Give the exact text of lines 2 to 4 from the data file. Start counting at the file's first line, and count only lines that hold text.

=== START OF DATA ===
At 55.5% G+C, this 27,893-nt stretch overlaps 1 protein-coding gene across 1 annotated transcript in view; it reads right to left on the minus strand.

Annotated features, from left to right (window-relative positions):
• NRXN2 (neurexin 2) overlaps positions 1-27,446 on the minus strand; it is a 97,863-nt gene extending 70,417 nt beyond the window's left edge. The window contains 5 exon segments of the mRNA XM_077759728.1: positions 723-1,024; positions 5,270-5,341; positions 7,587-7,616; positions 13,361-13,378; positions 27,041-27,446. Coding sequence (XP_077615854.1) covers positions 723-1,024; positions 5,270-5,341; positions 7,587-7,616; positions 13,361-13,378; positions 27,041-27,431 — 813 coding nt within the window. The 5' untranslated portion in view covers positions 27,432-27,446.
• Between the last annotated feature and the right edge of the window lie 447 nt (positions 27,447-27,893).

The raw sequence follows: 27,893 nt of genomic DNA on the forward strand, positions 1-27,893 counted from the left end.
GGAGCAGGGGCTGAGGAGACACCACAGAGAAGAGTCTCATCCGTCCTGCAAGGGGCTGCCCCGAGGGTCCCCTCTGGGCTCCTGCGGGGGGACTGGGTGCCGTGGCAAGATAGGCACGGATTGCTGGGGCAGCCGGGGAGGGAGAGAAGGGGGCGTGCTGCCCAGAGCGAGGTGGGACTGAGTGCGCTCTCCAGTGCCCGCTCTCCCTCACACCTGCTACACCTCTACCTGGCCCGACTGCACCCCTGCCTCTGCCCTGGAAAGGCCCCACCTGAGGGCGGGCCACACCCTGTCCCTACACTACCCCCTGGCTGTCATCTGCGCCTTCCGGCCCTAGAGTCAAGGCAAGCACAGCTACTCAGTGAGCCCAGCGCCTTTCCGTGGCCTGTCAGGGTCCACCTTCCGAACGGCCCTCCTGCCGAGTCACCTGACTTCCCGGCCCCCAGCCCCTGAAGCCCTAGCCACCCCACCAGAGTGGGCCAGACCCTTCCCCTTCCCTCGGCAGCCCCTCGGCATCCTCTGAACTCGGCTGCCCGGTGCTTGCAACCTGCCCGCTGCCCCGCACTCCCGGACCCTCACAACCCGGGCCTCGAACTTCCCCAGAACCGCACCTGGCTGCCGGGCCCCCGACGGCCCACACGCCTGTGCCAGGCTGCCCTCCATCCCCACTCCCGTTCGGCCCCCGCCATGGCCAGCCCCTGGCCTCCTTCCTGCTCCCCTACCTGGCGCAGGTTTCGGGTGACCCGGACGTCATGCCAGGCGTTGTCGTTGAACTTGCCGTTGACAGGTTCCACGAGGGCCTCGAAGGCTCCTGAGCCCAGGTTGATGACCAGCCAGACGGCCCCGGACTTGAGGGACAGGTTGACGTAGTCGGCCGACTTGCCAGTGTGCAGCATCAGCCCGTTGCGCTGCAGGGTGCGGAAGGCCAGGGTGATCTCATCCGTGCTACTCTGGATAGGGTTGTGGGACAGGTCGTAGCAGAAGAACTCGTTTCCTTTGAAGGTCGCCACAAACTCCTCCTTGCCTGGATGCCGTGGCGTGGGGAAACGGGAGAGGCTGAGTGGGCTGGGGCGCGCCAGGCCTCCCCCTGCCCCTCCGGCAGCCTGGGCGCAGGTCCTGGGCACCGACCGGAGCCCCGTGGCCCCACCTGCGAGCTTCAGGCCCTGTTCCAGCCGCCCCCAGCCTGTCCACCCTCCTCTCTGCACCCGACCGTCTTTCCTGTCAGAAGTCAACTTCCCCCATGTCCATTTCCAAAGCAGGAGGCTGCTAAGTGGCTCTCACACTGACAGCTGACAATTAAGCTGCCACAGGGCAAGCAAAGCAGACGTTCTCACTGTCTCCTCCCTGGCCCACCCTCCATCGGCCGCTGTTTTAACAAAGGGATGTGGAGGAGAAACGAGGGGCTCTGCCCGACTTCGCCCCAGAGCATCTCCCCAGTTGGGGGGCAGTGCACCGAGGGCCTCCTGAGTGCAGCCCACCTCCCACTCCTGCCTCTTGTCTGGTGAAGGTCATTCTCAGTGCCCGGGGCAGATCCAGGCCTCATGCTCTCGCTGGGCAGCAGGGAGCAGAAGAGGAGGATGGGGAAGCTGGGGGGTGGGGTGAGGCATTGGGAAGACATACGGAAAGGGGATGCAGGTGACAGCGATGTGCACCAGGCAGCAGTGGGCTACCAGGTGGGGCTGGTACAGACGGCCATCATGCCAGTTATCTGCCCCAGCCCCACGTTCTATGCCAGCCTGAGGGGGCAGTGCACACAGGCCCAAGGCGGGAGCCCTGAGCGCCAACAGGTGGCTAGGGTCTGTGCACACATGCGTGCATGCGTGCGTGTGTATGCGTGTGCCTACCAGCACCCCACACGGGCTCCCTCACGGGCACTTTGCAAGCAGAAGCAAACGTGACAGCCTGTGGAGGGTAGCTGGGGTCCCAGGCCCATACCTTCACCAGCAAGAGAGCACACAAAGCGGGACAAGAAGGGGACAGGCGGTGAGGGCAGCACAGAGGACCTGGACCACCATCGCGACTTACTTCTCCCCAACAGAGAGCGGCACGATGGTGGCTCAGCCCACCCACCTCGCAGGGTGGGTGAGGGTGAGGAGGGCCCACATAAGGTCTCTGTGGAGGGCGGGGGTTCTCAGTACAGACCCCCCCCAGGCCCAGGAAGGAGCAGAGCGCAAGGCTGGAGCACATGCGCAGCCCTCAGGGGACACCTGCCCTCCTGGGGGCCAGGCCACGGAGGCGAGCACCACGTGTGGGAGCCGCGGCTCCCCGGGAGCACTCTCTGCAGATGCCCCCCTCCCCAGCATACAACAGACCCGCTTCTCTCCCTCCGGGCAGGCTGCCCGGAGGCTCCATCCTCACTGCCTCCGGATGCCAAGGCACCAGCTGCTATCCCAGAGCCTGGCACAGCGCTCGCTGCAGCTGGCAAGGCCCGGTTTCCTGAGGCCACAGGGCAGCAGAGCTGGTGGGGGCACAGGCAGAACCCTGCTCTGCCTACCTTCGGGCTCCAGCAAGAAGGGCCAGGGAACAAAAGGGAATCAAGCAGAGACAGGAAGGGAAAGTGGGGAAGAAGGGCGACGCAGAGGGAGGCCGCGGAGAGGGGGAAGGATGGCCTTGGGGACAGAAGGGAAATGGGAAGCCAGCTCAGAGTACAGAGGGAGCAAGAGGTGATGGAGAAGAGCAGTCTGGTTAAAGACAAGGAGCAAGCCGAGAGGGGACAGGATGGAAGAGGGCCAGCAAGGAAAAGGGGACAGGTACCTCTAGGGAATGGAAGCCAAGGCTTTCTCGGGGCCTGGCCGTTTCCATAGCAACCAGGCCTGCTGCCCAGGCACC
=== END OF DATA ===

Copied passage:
Annotated features, from left to right (window-relative positions):
• NRXN2 (neurexin 2) overlaps positions 1-27,446 on the minus strand; it is a 97,863-nt gene extending 70,417 nt beyond the window's left edge. The window contains 5 exon segments of the mRNA XM_077759728.1: positions 723-1,024; positions 5,270-5,341; positions 7,587-7,616; positions 13,361-13,378; positions 27,041-27,446. Coding sequence (XP_077615854.1) covers positions 723-1,024; positions 5,270-5,341; positions 7,587-7,616; positions 13,361-13,378; positions 27,041-27,431 — 813 coding nt within the window. The 5' untranslated portion in view covers positions 27,432-27,446.
• Between the last annotated feature and the right edge of the window lie 447 nt (positions 27,447-27,893).